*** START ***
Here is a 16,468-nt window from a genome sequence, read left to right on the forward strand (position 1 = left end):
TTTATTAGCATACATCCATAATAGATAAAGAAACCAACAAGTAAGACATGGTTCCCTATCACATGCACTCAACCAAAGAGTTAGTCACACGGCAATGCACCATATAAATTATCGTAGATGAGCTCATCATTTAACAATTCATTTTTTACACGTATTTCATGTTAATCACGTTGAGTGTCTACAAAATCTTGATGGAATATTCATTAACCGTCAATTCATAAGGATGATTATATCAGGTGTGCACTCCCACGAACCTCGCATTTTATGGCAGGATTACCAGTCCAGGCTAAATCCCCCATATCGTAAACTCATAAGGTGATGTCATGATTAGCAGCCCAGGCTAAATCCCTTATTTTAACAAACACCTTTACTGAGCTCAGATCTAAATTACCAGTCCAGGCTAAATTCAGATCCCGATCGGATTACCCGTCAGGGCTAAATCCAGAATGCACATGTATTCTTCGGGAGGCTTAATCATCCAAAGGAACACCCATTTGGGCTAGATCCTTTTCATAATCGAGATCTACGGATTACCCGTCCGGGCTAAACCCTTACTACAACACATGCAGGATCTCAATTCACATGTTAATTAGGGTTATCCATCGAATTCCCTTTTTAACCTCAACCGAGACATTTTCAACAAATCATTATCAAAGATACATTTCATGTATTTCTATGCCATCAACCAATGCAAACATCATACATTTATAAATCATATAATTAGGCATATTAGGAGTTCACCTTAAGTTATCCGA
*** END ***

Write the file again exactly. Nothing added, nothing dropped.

Here is a 16,468-nt window from a genome sequence, read left to right on the forward strand (position 1 = left end):
TTTATTAGCATACATCCATAATAGATAAAGAAACCAACAAGTAAGACATGGTTCCCTATCACATGCACTCAACCAAAGAGTTAGTCACACGGCAATGCACCATATAAATTATCGTAGATGAGCTCATCATTTAACAATTCATTTTTTACACGTATTTCATGTTAATCACGTTGAGTGTCTACAAAATCTTGATGGAATATTCATTAACCGTCAATTCATAAGGATGATTATATCAGGTGTGCACTCCCACGAACCTCGCATTTTATGGCAGGATTACCAGTCCAGGCTAAATCCCCCATATCGTAAACTCATAAGGTGATGTCATGATTAGCAGCCCAGGCTAAATCCCTTATTTTAACAAACACCTTTACTGAGCTCAGATCTAAATTACCAGTCCAGGCTAAATTCAGATCCCGATCGGATTACCCGTCAGGGCTAAATCCAGAATGCACATGTATTCTTCGGGAGGCTTAATCATCCAAAGGAACACCCATTTGGGCTAGATCCTTTTCATAATCGAGATCTACGGATTACCCGTCCGGGCTAAACCCTTACTACAACACATGCAGGATCTCAATTCACATGTTAATTAGGGTTATCCATCGAATTCCCTTTTTAACCTCAACCGAGACATTTTCAACAAATCATTATCAAAGATACATTTCATGTATTTCTATGCCATCAACCAATGCAAACATCATACATTTATAAATCATATAATTAGGCATATTAGGAGTTCACCTTAAGTTATCCGA